Summer Edition: What’s Going on in the Garden

By Renee Godfrey Quillin

The hot summer days are a reminder to take the time to sit back, relax and enjoy the beauty that surrounds you. This is also a great time to reflect on your outdoor living space by assessing the landscape. Over time landscapes change and early to mid-summer is the perfect opportunity to add a few plants here or there or even spruce (no pun intended) up an entire area with a landscape enhancement. As summer continues and the days become hotter and muggier is when gardeners and IPM (Integrated Pest Management) professionals are on high alert for pest and diseases that flourish in this type of weather. In addition to a thorough IPM check, gardeners stay busy keeping noxious and invasive weeds under control. Deadheading and irrigation monitoring are two other regular and just important responsibilities during hot summer months.

Summer is in full swing and all the perennials are in bloom, this marks a great time to fully assess the garden beds and surrounding landscape. Some plants may do great and this may encourage future dividing or transplanting which is determined based on the type of plant. Then there are some plants are not doing well in an area. This can be from a variety of reasons. The questionable area could be naturally too wet or could be too dry. Even something as a severely cold winter or an exceptionally wet year like 2018 could cause detrimental effects on a plant which isn’t apparent until the following growing season. Something as simple as removing a tree causing once a completely shaded flower bed to by a fully sunny location. On the other hand, tree has grown thus shading out more light making a sunny/partly sunny location to become full shade. In response to these ever-changing landscape situations it is good to take a step back and assess the area. From there we would create the best course of action. Ranging from something as simple to transplanting failing plants to an entire landscape enhancement for an area of the property.

Hot, humid summers that we experience in this area generates an onset of a wide variety of fungal issues such as sooty mold, powdery mild and blight. Along with fungal impacts there are an increase with pest issues such as plant-damaging scale, aphids, thrips, mites, etc. Continuous and thorough inspection from both the IPM (Integrated Pest Management) professionals as well as the gardener will help reduce any severe and detrimental effects that pest or disease may pose on a landscape. While closely monitoring for pest and diseases, gardeners are also regularly weeding within the flower beds. It is imperative to thoroughly check because some weeds could be a plant host to harmful pest that may attack other desirable plants in the garden. By removing the host weeds or habitat can greatly reduce the spread of an infestation and/or disease associated with that pest.

 

Deadheading is the removal of spent flowers that have faded, turned brown or completely died back. Spring flowering perennials begin to naturally exhibit spent flowers that coincides with the rising temperatures. Regular deadheading keeps spring blooming perennials looking fresh well into the summer months.  A variety of perennials such as Echinacea, Monarda, Nepeta, and Agastache require repeated deadheading during the summer months to encourage continuous blooms through-out the growing season. This will also ensure that the energy within the plant gets put back into the blooms and vegetative growth whilst redirecting the energy from going to seed.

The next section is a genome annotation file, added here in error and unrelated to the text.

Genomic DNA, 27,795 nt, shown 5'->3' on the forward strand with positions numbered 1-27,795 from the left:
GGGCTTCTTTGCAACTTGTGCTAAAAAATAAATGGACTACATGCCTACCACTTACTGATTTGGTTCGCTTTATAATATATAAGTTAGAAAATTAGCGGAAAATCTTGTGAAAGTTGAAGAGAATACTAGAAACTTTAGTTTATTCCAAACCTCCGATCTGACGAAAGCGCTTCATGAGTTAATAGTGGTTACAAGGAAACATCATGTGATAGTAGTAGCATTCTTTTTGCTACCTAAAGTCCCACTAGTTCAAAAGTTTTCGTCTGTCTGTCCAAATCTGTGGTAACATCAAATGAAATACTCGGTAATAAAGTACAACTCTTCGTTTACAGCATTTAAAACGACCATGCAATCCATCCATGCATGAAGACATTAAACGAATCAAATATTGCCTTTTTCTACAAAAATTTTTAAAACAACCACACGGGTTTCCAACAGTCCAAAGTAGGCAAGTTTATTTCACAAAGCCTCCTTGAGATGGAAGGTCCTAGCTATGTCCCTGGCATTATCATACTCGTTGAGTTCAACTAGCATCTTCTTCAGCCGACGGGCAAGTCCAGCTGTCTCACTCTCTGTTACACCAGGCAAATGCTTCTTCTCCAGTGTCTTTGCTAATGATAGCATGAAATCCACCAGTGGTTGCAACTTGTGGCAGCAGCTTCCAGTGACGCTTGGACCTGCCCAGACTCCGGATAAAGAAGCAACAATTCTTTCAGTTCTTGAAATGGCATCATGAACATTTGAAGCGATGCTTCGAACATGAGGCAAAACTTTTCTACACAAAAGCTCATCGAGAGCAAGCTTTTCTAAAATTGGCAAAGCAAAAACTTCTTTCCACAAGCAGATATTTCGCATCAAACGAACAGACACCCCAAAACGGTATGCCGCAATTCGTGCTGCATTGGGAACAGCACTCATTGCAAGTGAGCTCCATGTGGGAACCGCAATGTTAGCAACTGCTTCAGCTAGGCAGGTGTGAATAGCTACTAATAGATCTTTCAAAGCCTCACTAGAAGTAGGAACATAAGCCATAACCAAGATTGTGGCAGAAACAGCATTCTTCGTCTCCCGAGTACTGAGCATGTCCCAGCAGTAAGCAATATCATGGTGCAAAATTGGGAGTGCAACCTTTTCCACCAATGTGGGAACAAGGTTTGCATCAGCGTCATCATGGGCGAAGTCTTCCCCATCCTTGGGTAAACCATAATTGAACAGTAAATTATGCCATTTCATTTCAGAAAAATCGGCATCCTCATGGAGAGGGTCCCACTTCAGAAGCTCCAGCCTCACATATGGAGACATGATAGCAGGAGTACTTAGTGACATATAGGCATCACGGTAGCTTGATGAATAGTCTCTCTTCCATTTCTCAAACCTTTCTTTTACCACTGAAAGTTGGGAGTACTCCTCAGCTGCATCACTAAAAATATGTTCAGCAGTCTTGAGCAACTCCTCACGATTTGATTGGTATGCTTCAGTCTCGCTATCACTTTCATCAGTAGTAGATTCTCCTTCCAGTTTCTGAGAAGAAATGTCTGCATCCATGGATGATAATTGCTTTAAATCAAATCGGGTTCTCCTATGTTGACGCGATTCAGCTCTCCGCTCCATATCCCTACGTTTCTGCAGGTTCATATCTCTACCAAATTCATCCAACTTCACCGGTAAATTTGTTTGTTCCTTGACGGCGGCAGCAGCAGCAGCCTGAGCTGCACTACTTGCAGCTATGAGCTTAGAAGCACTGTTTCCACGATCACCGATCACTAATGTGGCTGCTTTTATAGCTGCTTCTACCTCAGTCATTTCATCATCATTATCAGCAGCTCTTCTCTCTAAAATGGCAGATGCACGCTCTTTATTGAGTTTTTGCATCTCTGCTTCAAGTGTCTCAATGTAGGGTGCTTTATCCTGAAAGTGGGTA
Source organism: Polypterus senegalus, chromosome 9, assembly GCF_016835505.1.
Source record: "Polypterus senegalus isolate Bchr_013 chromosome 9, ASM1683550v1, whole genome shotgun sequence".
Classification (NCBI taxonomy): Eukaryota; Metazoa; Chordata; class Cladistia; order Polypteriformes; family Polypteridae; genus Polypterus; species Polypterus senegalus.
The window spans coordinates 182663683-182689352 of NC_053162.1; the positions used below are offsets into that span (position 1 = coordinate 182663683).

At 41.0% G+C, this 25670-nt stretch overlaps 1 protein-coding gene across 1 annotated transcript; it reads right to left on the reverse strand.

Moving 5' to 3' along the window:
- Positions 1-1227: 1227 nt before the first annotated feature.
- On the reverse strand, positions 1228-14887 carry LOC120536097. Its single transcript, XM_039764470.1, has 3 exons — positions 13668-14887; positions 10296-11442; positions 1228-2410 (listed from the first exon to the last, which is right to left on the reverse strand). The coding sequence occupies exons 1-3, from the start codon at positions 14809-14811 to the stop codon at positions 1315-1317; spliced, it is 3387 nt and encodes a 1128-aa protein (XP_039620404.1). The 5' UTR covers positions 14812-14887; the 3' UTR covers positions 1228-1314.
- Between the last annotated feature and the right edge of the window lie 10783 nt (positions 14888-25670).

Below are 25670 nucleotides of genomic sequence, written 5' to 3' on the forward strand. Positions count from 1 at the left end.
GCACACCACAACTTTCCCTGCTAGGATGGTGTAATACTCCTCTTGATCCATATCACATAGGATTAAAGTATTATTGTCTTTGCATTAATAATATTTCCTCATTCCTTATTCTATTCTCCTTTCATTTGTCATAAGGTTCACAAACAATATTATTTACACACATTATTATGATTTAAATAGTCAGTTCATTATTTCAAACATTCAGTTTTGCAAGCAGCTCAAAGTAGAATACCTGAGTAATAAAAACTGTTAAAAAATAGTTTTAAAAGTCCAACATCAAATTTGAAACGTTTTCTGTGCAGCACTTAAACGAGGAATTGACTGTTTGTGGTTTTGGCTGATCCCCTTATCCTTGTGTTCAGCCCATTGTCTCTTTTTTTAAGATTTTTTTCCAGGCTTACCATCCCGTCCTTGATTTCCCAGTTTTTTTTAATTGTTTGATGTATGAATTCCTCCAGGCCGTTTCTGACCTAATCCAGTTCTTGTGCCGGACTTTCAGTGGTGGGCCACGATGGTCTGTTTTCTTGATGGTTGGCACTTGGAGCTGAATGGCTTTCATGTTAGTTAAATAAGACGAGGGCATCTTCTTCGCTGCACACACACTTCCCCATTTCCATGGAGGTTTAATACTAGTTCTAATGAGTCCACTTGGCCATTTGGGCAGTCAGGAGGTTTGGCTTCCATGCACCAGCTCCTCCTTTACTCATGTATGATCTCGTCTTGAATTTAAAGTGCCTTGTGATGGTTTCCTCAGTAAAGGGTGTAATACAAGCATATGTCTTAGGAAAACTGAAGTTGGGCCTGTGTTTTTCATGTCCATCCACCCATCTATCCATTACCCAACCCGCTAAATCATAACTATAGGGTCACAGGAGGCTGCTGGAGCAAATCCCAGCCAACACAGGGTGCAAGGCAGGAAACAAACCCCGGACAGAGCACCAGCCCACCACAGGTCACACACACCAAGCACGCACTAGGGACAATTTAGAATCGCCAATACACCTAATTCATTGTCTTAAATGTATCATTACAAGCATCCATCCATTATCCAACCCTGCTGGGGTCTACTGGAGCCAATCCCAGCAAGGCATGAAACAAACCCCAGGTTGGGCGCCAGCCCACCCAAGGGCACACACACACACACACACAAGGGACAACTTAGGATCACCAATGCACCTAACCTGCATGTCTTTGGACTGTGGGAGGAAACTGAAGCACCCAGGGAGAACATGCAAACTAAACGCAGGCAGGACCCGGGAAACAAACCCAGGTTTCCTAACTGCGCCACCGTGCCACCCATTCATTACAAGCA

Transpiration, the rate at which water evaporates from the plants leaves, greatly increases thus plants losing a large amount of water during hot weather making it vital for plants’ roots to receive enough water. Monitoring the irrigation ensures that each area of the landscape is getting adequate moisture for the plants to thrive.  Another very important reasons to monitor irrigation is to check for leaks or breaks in the irrigation itself. The gardening supervisor and/or manager will take the time to do a walk around while the irrigation is running to check if all zones are working properly. Adjustments will be made, or severe breaks or leaks will be reported when needed. If one is still unsure, a safe method of checking for adequate moisture levels is by probing the soil. Soil probing should be done to at least 6” below the surface to confirm there is enough moisture deep within the soil.

As you can see a gardener’s job is never done and during hot summer months it is critical for Planted Earth Landscaping to have a well-trained staff. We take pride in the slightest detail for overall plants health from practices such as proper plant placement and pruning techniques to irrigation monitoring and early pest detection. All of this is done for the sole purpose of having an extraordinary outdoor living space.

 

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